Rav Kook & Vegetarianism
This major 20th-century Jewish thinker saw vegetarianism as the biblical ideal to which humankind should work to return.
This article is reprinted with permission, and with slight changes by the author, from the Jewish Vegetarian website. Footnotes there provide more complete bibliographic citations for the author's sources. Citations from Rav Kook are from the work mentioned in the second paragraph, unless otherwise noted. The writings of Rabbi Avraham Yitzhak HaCohen Kook continue to remain in print and are studied widely.
The strongest support for vegetarianism as a positive ideal anywhere in Torah literature is in the writings of Rabbi Abraham Isaac Hakohen Kook (1865-1935). Rav Kook was the first Chief Rabbi of pre-state Israel and a highly respected and beloved Jewish spiritual leader in the early 20th century. He was a mystical thinker, a prolific writer, and a great Torah scholar.
Rav Kook helped inspire many people to move toward spiritual paths. He urged religious people to become involved in social questions and efforts to improve the world. His powerful words on vegetarianism are found primarily in A Vision of Vegetarianism and Peace (edited by Rabbi David Cohen).
Rav Kook believed that the [biblical] permission to eat meat was only a temporary concession; he felt that a God who is merciful to his creatures would not institute an everlasting law permitting the killing of animals for food. He stated:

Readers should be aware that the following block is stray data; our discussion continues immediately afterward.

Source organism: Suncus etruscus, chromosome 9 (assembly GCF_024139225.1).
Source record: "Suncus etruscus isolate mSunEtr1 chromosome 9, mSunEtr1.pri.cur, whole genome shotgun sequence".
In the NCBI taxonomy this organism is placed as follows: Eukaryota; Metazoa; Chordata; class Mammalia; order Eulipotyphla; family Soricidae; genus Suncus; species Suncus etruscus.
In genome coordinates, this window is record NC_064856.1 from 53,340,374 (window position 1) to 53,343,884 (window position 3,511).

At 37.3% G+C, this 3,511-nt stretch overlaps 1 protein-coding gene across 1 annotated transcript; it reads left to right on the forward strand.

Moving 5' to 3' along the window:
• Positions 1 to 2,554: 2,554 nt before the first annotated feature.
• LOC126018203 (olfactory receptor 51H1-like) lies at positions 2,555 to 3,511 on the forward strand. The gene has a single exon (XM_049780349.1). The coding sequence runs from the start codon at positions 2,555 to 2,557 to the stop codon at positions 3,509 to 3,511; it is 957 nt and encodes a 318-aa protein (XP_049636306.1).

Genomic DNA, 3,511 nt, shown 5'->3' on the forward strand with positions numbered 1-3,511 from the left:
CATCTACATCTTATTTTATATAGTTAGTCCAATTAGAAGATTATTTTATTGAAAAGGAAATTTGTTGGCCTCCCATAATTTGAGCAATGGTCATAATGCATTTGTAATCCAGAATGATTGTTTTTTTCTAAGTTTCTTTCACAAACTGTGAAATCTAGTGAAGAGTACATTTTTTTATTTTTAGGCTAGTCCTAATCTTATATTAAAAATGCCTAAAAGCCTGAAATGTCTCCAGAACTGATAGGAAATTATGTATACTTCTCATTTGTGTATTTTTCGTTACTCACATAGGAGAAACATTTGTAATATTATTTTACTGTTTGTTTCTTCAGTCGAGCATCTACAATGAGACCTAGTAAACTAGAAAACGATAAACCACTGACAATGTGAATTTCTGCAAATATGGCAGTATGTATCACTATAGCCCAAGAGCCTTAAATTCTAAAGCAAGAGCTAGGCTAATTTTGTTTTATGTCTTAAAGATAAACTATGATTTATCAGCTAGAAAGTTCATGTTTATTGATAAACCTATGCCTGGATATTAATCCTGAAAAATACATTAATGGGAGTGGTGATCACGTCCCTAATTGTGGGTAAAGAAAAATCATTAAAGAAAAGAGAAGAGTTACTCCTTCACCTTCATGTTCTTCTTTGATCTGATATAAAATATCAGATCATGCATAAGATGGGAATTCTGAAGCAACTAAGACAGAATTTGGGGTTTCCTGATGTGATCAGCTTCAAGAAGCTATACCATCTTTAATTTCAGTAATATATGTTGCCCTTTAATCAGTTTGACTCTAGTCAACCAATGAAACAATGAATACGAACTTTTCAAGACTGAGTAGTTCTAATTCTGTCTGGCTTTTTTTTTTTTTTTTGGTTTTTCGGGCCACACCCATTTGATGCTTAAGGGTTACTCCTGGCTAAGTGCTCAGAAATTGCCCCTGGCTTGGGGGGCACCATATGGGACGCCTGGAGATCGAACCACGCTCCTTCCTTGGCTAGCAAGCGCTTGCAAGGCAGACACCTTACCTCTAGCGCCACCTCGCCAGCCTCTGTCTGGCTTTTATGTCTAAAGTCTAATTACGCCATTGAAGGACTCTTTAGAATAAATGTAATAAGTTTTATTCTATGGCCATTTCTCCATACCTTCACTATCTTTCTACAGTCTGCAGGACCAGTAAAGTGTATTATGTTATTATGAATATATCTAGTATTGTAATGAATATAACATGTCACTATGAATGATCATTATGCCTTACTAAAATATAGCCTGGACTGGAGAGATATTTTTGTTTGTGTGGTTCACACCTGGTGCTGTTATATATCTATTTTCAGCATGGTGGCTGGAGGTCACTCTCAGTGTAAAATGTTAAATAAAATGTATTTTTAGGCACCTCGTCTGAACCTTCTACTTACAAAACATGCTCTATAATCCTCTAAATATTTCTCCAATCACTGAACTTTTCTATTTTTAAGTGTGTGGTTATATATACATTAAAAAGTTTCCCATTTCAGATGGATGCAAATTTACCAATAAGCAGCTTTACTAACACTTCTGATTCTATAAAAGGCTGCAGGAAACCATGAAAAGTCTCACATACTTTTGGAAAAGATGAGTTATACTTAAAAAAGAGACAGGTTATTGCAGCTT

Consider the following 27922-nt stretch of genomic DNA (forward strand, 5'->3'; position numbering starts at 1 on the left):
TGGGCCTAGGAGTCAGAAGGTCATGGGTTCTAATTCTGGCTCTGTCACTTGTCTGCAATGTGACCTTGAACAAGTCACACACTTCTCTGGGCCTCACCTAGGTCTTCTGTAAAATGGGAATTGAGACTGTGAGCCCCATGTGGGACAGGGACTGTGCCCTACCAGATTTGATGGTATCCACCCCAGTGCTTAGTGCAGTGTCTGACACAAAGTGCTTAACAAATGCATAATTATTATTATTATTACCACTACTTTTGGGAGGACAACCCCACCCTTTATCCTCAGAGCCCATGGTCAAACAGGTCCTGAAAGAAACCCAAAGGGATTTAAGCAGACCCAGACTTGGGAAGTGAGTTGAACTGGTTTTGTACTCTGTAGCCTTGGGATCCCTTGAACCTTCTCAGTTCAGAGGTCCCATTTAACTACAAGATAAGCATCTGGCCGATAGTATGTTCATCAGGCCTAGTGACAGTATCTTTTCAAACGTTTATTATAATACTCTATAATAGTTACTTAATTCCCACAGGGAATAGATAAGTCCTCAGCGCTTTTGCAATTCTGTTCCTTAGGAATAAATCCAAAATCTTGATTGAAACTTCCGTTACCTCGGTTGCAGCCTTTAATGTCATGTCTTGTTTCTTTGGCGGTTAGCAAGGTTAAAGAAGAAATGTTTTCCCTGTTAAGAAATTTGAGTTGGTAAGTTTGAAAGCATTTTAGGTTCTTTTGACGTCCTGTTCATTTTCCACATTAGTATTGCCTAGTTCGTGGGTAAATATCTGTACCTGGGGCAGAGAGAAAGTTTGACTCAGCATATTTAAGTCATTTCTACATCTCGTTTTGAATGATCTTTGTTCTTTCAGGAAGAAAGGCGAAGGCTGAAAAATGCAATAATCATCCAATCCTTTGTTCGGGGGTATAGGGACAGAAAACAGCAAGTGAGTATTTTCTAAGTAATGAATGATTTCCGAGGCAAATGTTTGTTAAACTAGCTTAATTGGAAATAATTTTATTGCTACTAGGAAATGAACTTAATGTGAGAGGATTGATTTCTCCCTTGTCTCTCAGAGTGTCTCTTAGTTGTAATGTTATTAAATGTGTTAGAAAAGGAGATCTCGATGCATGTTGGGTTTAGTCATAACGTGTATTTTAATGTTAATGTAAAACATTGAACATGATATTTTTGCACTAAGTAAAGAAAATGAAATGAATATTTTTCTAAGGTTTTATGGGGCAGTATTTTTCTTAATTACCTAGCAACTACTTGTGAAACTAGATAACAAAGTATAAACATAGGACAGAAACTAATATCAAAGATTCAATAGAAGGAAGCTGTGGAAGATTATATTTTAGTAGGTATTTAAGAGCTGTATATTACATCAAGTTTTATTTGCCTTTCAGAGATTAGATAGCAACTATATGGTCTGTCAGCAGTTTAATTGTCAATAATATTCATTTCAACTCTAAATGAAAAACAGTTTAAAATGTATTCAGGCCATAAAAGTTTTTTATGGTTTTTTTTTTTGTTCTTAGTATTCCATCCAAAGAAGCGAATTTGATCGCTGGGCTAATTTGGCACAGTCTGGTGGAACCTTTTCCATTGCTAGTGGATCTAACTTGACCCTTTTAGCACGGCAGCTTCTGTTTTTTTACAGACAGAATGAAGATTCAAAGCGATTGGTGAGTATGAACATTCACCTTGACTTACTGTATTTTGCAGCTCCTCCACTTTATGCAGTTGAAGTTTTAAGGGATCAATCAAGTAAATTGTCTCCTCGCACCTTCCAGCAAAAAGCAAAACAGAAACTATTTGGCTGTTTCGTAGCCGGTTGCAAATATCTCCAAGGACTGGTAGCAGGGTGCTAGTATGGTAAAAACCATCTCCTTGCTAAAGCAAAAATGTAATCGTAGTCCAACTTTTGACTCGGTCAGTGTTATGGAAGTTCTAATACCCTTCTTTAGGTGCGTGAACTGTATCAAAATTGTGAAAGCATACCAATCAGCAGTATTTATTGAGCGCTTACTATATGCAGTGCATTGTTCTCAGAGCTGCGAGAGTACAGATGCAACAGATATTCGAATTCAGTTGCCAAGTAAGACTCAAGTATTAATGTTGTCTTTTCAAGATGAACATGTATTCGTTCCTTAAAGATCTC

It is inconceivable that the Creator who had planned a world of harmony and a perfect way for man to live should, many thousands of years later, find that this plan was wrong." (A Vision, section 1)
According to Rav Kook, because people had sunk to an extremely low level of spirituality (in the time of Noah), it was necessary that they be given an elevated image of themselves as compared to animals, and that they concentrate their efforts into first improving relationships between people. He felt that were people denied permission to eat meat, they might eat the flesh of human beings due to their inability to control their lust for flesh. He regarded the permission to slaughter animals for food as a "transitional tax" or temporary dispensation until a "brighter era" is reached when people would return to vegetarian diets. Perhaps to reinforce the idea that the ideal vegetarian time had not yet arrived, Rav Kook ate a symbolic small amount of chicken on the Sabbath day.
Rabbi Kook believed that the permission to eat meat "after all the desire of your soul" was a concealed reproach and an implied reprimand. He stated that a day will come when people will detest the eating of the flesh of animals because of a moral loathing, and then it shall be said that "because your soul does not long to eat meat, you will not eat meat." Along with permission to eat meat, Judaism provides many laws and restrictions (the laws of kashrut). Rabbi Kook believed that the reprimand implied by these regulations is an elaborate apparatus designed to keep alive a sense of reverence for life, with the aim of eventually leading people away from their meat-eating habit (Rav Kook, "Fragments of Light").